You can get on top of unfair dismissals and win convincingly!

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GrahamUnfair dismissals. Of all the subjects that you, as small or mid-size business owner, have to get your head around, unfair dismissals are near the top of the ‘too hard’ list and the ‘do I really need to worry myself about this?’ list. In my discussions over the years with small and mid-size business owners like you, some of the words often used in conjunction with the phrase ‘unfair dismissals’ are hatred, loathing, indignation, outrage, disgust, tricky, expensive and costly. You can see that this subject attracts a great deal of anger, passion and rage.

Survive IR; navigate the minefield. While this subject, and the closely related issues of constructive dismissal and unlawful dismissal attracts a great deal of emotion, this is not as it should be.

Surviving IR. Through my blog, under the heading of ‘surviving IR’, I will try and remove some of the emotional overtones associated with unfair dismissals. On the broader front, ‘surviving IR’ will provide a source of advice to help small and mid-size business owners like you to navigate the minefield that is the Australian industrial relations system.

Case studies will be the go. I will do this primarily by drawing attention to actual cases that come before industrial tribunals and courts where the Arbitrators (judges and commissioners) make rulings and comments that small and mid-size business owners can adopt in their own people management policies and procedures. Rulings of course, are the application of law to the circumstances of the case. Comments from an Arbitrator, on the other hand, are usually gems of wisdom that have their base in the long experience that Arbitrators will have gained in their pre-appointment work as an industrial relations practitioner.  As employers, we can use these gems of wisdom to our advantage.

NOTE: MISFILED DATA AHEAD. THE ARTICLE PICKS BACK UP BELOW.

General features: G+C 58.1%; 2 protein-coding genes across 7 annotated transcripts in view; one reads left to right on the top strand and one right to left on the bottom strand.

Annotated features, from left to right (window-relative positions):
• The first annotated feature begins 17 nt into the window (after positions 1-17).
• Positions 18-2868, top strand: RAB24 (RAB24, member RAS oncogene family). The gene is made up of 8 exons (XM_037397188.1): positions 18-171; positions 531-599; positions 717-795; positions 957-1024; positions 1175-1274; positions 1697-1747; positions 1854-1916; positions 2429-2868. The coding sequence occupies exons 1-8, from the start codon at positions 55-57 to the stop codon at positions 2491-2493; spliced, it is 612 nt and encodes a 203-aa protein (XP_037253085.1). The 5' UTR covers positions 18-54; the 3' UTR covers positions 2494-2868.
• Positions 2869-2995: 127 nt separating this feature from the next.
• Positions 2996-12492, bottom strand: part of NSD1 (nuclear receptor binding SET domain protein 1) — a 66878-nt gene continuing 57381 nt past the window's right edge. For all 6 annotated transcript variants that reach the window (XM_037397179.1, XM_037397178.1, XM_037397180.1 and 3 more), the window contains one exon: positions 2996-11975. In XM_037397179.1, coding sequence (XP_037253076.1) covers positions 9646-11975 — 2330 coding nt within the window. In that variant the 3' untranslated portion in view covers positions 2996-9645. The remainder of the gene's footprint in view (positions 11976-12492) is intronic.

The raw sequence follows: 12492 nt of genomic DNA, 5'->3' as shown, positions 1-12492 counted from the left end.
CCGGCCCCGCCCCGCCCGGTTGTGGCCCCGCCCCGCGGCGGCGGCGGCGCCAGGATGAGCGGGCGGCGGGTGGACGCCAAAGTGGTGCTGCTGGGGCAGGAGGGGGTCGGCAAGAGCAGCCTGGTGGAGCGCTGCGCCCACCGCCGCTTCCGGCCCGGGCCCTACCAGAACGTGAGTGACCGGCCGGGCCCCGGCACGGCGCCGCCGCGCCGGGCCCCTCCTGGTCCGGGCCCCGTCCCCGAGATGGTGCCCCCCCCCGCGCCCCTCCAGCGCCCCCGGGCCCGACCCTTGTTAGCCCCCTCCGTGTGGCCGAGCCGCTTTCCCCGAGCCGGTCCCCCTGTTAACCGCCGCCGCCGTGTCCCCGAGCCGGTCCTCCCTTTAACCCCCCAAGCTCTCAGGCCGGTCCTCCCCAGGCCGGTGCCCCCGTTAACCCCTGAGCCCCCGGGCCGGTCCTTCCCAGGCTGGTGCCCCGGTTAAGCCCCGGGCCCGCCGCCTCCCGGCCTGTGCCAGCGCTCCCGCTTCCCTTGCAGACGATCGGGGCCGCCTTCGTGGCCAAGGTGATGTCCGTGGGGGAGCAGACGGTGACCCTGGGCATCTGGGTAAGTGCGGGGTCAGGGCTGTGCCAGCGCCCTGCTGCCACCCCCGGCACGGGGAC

My background in the field. If you are wondering how I can write authoritatively about unfair dismissals and the accompanying industrial relations framework that surrounds them, could I simply say that I have been personally and directly involved with negotiating or arbitrating probably a couple of hundred unfair dismissal cases. Additionally, during this period, I would have supervised the management of at least the same number of unfair dismissal cases (if not more) that were conducted by industrial advocates, members of my team.

Employers do occasionally win unfair dismissal cases! Here’s one tick on the board.

An important employer win. Let’s start on a positive note. Here’s a win for an employer in an unfair dismissal case that ended up before the highest court in the land, the High Court of Australia. The significance of that decision is that the principles arising from the case are now settled law.

Reference. The High Court case is known officially as Board Of Bendigo Regional Institute Of Technical And Further Education vs. Gregory Paul Barclay & Anor (the Australian Education Union). For reference, the case number is [2012] HCA 32; and the case is popularly referred to as either Barclay’s Case or the Bendigo TAFE Case.

The win. In this decision, the High Court allowed an appeal by the Bendigo Regional Institute of Technical and Further Education (“Bendigo TAFE”) from a decision of the Full Court of the Federal Court of Australia.  The High Court held that Bendigo TAFE’s Chief Executive Officer, Dr Louise Harvey, had not taken adverse action against the first respondent, Mr Gregory Barclay, for a reason prohibited by the Fair Work Act 2009 (Cth) (“the Act”). The adverse action here related to Mr. Barclay’s dismissal by Dr Harvey.

Circumstances of the case

The facts 1. Mr Barclay was an employee of Bendigo TAFE and an officer of the Australian Education Union (“the AEU”), the second respondent in the case. On 29 January 2010, Mr Barclay sent an email to all members of the AEU employed at Bendigo TAFE.  The email noted allegations of serious misconduct by unnamed persons at Bendigo TAFE, who were said to have been involved in the production of false or fraudulent documents in connection with an upcoming audit.  Mr Barclay did not report the allegations of misconduct to Bendigo TAFE management when he became aware of them, as he was required to do under his terms of employment. Neither did he provide details of the allegations to management when he was asked to do so.  

The facts 2. On 2 February 2010, after Dr Harvey became aware of Mr. Barclay’s email, she formally requested Mr Barclay to show cause why he should not be disciplined for this conduct.  At this same time, Dr Harvey suspended Mr Barclay on full pay pending a disciplinary investigation.